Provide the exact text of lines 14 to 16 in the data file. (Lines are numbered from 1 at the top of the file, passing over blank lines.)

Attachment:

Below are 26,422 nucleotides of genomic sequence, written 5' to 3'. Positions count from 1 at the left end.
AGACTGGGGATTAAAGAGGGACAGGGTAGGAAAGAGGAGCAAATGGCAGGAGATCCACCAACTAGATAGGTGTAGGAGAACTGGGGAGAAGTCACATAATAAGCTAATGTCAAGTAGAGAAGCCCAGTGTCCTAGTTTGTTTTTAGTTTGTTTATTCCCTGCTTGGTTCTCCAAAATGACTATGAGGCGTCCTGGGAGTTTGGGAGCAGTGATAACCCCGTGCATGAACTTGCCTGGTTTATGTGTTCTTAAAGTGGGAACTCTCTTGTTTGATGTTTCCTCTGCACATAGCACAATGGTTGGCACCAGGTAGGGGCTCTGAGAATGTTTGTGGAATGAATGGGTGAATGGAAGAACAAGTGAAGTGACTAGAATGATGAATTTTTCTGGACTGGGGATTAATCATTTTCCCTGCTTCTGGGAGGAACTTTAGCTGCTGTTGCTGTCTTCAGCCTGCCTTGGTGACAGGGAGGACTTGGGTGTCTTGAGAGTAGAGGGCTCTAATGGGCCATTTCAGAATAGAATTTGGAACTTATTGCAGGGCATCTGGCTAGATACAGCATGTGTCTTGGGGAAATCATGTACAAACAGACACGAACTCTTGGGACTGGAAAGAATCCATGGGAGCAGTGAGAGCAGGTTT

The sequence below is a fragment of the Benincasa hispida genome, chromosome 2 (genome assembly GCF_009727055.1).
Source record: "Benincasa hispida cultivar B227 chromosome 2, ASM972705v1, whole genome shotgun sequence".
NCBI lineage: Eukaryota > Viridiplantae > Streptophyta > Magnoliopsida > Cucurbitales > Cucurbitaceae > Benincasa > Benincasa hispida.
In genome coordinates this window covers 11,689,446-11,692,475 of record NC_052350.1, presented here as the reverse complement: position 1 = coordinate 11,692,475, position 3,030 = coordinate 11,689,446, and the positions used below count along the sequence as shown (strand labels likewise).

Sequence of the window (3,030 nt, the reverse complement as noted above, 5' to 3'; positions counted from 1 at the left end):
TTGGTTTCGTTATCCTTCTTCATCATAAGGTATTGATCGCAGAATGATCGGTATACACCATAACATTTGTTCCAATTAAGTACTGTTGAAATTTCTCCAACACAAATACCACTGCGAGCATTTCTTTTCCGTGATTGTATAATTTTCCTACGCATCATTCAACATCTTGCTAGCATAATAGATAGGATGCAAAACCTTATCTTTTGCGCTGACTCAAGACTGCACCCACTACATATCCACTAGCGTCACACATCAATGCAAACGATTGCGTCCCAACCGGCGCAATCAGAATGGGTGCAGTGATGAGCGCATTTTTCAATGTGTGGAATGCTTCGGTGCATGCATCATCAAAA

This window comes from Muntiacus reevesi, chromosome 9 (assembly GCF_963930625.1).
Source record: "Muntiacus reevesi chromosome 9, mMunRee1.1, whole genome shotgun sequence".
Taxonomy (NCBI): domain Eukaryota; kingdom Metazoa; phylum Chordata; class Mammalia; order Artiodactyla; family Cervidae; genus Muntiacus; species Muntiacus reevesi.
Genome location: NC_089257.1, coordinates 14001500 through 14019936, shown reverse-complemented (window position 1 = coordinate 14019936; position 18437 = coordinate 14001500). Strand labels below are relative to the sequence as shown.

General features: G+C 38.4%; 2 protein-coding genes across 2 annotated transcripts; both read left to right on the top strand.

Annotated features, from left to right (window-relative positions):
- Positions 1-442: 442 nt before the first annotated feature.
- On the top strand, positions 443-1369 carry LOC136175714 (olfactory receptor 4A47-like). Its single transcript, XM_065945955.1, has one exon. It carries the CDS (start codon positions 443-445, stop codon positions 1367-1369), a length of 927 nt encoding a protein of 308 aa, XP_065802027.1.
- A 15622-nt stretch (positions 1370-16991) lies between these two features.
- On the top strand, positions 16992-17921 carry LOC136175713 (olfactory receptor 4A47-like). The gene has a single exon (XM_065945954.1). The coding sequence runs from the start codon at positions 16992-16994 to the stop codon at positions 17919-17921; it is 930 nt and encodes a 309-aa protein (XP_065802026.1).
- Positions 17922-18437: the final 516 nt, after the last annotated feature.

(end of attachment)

Annotated features, from left to right (window-relative positions):
- Positions 1-442: 442 nt before the first annotated feature.
- On the top strand, positions 443-1369 carry LOC136175714 (olfactory receptor 4A47-like). Its single transcript, XM_065945955.1, has one exon. It carries the CDS (start codon positions 443-445, stop codon positions 1367-1369), a length of 927 nt encoding a protein of 308 aa, XP_065802027.1.